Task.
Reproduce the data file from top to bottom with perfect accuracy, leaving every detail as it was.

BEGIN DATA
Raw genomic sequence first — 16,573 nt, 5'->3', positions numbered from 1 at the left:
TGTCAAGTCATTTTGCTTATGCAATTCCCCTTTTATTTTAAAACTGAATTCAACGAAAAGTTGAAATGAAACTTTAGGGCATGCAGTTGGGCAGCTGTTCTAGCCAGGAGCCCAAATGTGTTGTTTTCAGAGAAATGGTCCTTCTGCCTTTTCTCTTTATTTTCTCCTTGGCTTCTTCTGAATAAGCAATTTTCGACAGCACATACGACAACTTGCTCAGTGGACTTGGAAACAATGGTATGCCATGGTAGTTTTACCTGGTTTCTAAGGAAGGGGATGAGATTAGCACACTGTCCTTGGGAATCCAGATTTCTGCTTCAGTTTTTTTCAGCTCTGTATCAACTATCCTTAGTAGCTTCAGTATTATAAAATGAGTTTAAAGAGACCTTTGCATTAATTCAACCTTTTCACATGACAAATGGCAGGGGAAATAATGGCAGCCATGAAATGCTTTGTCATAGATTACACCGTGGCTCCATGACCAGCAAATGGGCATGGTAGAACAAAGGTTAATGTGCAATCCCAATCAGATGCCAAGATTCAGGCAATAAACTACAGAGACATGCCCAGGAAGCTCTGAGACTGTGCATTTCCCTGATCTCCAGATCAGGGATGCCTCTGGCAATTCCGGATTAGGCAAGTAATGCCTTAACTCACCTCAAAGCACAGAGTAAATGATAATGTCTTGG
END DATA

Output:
Raw genomic sequence first — 16,573 nt, 5'->3', positions numbered from 1 at the left:
TGTCAAGTCATTTTGCTTATGCAATTCCCCTTTTATTTTAAAACTGAATTCAACGAAAAGTTGAAATGAAACTTTAGGGCATGCAGTTGGGCAGCTGTTCTAGCCAGGAGCCCAAATGTGTTGTTTTCAGAGAAATGGTCCTTCTGCCTTTTCTCTTTATTTTCTCCTTGGCTTCTTCTGAATAAGCAATTTTCGACAGCACATACGACAACTTGCTCAGTGGACTTGGAAACAATGGTATGCCATGGTAGTTTTACCTGGTTTCTAAGGAAGGGGATGAGATTAGCACACTGTCCTTGGGAATCCAGATTTCTGCTTCAGTTTTTTTCAGCTCTGTATCAACTATCCTTAGTAGCTTCAGTATTATAAAATGAGTTTAAAGAGACCTTTGCATTAATTCAACCTTTTCACATGACAAATGGCAGGGGAAATAATGGCAGCCATGAAATGCTTTGTCATAGATTACACCGTGGCTCCATGACCAGCAAATGGGCATGGTAGAACAAAGGTTAATGTGCAATCCCAATCAGATGCCAAGATTCAGGCAATAAACTACAGAGACATGCCCAGGAAGCTCTGAGACTGTGCATTTCCCTGATCTCCAGATCAGGGATGCCTCTGGCAATTCCGGATTAGGCAAGTAATGCCTTAACTCACCTCAAAGCACAGAGTAAATGATAATGTCTTGG